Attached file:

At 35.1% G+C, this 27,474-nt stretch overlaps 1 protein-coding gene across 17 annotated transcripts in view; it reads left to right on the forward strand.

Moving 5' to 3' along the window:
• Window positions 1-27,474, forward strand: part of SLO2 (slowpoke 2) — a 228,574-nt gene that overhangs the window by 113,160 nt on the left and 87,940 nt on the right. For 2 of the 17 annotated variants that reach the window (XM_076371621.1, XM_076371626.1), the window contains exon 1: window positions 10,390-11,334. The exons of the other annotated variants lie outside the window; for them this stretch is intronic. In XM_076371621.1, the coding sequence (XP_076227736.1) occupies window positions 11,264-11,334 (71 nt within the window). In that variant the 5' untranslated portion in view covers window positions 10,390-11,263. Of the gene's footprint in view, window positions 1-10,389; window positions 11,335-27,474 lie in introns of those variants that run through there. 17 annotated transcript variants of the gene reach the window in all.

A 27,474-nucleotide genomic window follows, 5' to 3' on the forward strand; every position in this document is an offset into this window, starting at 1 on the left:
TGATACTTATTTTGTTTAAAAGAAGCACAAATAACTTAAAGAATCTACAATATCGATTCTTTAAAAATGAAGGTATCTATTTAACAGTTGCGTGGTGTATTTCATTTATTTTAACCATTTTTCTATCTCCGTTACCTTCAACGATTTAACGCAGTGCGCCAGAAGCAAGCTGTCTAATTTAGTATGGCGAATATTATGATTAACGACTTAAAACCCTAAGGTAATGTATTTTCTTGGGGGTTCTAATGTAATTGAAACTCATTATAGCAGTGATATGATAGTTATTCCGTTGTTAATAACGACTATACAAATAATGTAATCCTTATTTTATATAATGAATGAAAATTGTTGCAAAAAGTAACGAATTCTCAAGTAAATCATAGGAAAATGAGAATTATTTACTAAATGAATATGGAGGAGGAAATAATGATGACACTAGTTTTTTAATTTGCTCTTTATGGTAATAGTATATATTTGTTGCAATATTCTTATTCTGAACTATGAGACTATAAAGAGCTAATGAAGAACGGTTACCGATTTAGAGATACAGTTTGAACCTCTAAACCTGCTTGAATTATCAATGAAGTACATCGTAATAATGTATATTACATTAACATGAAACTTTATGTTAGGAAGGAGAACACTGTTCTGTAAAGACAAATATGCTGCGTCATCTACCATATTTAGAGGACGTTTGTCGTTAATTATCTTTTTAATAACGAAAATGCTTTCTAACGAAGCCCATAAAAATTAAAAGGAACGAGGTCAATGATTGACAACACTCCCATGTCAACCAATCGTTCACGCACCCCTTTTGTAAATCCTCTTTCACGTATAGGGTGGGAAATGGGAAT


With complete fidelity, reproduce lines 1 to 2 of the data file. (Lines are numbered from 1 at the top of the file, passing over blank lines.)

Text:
At 35.1% G+C, this 27,474-nt stretch overlaps 1 protein-coding gene across 17 annotated transcripts in view; it reads left to right on the forward strand.

Moving 5' to 3' along the window: